Marvel’s recent Moon Knight series was left on a cliffhanger and left fans startled. What is more amusing is the character of Jack Lockley and his incomplete story. The mystery of Jack Lockley in the post-credits scene of the season finale is still a prominent question inside the fan’s heads. The final moments of the Moon Knight series have many plots that are yet to be covered but the makers revealed how they snuck Jake Lockley in the final episode. 

Moon Knight DOP on shooting different Oscar Isaac

Marc and Steven in Moon Knight
Marc and Steven in Moon Knight

In a recent interview with The Direct, Andrew Droz Palermo, DOP for Moon Knight talked about filming multiple versions of Oscar Isaacs. He also talked about bringing the third and most talked about character Jack Lockley on the screen. He said, “Often if you look very closely in a mirror, you can see that there is a double image. If you put your hand to it, you can see that it’s both you but also an additional you. So anytime… where I could catch two Oscars in a reflection, even if it was just a subtle thing, It always felt like a win to me because I know that people who know the comic book would be looking for that.”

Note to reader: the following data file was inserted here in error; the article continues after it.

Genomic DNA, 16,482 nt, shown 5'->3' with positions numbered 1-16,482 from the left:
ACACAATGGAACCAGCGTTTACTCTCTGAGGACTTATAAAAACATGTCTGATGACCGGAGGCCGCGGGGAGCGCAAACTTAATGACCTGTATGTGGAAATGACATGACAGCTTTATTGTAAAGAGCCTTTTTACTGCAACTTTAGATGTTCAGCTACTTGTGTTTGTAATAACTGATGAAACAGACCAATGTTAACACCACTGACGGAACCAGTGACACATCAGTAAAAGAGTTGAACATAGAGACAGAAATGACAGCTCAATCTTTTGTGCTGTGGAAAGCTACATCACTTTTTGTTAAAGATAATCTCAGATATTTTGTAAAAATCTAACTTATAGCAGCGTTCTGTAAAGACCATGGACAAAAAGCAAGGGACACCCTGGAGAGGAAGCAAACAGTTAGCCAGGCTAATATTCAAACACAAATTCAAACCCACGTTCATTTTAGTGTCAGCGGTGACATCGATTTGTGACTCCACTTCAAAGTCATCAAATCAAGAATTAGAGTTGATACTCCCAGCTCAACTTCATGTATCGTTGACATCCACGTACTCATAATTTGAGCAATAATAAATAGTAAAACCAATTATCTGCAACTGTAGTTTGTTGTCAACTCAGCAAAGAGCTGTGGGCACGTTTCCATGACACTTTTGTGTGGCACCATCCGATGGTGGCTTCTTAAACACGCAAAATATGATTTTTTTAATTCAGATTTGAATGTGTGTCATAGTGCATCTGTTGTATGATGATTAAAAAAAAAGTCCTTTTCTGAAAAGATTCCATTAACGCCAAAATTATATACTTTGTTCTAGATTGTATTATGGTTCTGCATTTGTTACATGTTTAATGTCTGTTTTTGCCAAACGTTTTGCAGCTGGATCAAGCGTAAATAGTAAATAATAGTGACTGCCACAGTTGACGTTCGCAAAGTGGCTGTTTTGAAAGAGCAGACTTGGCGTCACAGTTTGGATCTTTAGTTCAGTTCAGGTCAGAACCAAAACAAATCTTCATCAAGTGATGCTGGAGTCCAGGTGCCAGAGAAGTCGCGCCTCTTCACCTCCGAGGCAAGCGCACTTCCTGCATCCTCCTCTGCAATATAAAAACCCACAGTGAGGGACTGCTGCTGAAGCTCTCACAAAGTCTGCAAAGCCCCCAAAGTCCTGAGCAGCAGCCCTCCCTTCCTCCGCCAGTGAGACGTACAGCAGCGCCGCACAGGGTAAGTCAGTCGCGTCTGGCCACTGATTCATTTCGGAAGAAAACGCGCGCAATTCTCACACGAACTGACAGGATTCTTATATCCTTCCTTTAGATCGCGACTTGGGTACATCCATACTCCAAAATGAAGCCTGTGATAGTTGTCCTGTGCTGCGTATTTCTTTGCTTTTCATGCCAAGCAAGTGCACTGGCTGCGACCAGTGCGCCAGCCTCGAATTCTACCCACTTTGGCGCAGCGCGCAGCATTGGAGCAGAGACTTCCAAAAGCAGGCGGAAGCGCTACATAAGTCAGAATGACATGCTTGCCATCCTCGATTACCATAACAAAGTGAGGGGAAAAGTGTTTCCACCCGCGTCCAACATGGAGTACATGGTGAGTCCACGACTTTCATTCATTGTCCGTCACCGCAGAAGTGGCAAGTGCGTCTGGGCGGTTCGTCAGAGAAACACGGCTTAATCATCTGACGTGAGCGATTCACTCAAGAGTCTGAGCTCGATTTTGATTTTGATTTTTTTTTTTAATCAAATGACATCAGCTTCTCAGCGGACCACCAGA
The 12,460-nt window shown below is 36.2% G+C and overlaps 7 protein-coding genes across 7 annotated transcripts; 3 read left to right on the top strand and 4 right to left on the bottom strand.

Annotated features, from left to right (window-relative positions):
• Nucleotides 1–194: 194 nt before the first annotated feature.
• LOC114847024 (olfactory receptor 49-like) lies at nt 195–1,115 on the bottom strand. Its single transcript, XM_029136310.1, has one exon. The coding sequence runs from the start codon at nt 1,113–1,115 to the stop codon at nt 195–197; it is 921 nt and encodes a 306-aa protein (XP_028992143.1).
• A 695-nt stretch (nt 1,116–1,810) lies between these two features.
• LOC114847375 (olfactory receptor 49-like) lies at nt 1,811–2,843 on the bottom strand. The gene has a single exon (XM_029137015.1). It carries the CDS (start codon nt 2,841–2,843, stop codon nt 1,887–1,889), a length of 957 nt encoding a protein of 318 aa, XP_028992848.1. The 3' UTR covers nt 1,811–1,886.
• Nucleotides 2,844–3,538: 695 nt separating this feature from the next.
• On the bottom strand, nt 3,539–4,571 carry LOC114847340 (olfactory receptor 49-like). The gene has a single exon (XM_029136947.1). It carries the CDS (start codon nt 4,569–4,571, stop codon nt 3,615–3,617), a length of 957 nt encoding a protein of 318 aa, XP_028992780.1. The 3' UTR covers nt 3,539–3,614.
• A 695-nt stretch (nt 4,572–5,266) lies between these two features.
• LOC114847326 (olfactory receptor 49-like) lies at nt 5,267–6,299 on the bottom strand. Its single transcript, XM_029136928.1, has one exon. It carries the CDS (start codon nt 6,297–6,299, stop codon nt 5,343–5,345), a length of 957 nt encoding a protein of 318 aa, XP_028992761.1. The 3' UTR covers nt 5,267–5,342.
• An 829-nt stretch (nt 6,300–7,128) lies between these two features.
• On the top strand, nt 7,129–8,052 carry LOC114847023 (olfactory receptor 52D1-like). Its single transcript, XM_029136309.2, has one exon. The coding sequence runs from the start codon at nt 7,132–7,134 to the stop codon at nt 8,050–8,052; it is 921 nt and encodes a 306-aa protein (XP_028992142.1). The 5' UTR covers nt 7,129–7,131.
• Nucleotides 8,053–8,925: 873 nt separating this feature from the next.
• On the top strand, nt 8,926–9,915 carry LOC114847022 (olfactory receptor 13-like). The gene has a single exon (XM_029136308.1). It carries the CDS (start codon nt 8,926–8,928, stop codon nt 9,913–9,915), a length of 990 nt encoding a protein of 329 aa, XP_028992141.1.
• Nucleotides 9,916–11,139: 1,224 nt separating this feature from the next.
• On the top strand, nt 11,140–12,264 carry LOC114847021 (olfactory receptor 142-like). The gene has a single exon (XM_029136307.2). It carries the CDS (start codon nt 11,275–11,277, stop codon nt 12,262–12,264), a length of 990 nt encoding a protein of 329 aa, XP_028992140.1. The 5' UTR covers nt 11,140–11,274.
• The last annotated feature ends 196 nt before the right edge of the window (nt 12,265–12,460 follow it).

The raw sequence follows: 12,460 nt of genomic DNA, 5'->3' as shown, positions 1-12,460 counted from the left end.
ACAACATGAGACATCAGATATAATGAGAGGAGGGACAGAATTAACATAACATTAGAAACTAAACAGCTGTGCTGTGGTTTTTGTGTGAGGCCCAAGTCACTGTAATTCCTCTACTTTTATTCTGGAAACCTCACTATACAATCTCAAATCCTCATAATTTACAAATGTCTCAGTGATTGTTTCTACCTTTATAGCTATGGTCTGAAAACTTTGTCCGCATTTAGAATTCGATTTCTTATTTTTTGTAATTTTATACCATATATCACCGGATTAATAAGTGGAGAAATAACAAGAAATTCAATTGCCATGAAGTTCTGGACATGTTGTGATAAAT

Related, They Gave Us Room and Space’: Moon Knight Editor Explains Why Moon Knight is Better Than Other MCU Shows

Moon Knight most difficult moment to shoot

Moon Knight
Oscar Isaac in Moon Knight

When asked how often did these difficult situations pop up while shooting different characters of Oscar Isaac, Andrew Droz Palermo replied, “they’re kind of all over,”. He later adds, “Often it’s not just a single reflection. Particularly ones that are more off the cuff. You can kind of see a little double image instead of just a single image.”

Related, 6 Ways Moon Knight Did The Comic Book Massive Injustice

Multiple Oscar Isaac to shoot at a moment

Oscar Isaac in Moon Knight
Oscar Isaac as Steven Grant and Marc Spector

While sharing about his biggest challenge for DOP was when they had a twinning situation.  He later adds, “Anytime there are either two Oscars in one room or Oscar talking to himself in a reflection. Those each present their own unique challenge, and when the camera moves, that challenge is amplified. I didn’t have so many of the complex situations that [Gregory Middleton] had in Episode 5, where it’s an entire episode of twinning.


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